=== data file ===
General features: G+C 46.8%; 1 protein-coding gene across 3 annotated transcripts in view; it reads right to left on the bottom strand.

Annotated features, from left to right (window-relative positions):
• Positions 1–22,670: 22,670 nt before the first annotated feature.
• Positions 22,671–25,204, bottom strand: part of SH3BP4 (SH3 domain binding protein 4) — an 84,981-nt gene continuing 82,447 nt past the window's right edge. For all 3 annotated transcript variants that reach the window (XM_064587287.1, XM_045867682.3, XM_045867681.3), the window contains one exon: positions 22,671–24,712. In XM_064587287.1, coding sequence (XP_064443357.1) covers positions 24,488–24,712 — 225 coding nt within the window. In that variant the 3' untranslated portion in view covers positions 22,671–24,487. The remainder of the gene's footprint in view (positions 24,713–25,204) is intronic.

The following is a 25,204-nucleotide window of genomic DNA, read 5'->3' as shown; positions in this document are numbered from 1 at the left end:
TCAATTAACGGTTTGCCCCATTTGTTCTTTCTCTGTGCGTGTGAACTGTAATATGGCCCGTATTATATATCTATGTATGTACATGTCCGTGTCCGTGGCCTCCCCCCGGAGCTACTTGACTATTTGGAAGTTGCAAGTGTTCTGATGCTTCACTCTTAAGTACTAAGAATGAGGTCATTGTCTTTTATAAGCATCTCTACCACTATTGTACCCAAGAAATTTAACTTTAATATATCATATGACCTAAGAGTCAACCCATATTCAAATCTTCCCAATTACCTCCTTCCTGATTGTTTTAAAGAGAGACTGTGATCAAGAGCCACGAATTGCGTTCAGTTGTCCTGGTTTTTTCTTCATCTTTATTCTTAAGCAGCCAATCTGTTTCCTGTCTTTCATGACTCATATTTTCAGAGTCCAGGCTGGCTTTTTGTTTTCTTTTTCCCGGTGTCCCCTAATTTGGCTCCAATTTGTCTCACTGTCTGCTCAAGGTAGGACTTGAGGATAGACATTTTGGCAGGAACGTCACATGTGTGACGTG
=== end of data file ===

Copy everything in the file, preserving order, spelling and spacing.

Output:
General features: G+C 46.8%; 1 protein-coding gene across 3 annotated transcripts in view; it reads right to left on the bottom strand.

Annotated features, from left to right (window-relative positions):
• Positions 1–22,670: 22,670 nt before the first annotated feature.
• Positions 22,671–25,204, bottom strand: part of SH3BP4 (SH3 domain binding protein 4) — an 84,981-nt gene continuing 82,447 nt past the window's right edge. For all 3 annotated transcript variants that reach the window (XM_064587287.1, XM_045867682.3, XM_045867681.3), the window contains one exon: positions 22,671–24,712. In XM_064587287.1, coding sequence (XP_064443357.1) covers positions 24,488–24,712 — 225 coding nt within the window. In that variant the 3' untranslated portion in view covers positions 22,671–24,487. The remainder of the gene's footprint in view (positions 24,713–25,204) is intronic.

The following is a 25,204-nucleotide window of genomic DNA, read 5'->3' as shown; positions in this document are numbered from 1 at the left end:
TCAATTAACGGTTTGCCCCATTTGTTCTTTCTCTGTGCGTGTGAACTGTAATATGGCCCGTATTATATATCTATGTATGTACATGTCCGTGTCCGTGGCCTCCCCCCGGAGCTACTTGACTATTTGGAAGTTGCAAGTGTTCTGATGCTTCACTCTTAAGTACTAAGAATGAGGTCATTGTCTTTTATAAGCATCTCTACCACTATTGTACCCAAGAAATTTAACTTTAATATATCATATGACCTAAGAGTCAACCCATATTCAAATCTTCCCAATTACCTCCTTCCTGATTGTTTTAAAGAGAGACTGTGATCAAGAGCCACGAATTGCGTTCAGTTGTCCTGGTTTTTTCTTCATCTTTATTCTTAAGCAGCCAATCTGTTTCCTGTCTTTCATGACTCATATTTTCAGAGTCCAGGCTGGCTTTTTGTTTTCTTTTTCCCGGTGTCCCCTAATTTGGCTCCAATTTGTCTCACTGTCTGCTCAAGGTAGGACTTGAGGATAGACATTTTGGCAGGAACGTCACATGTGTGACGTG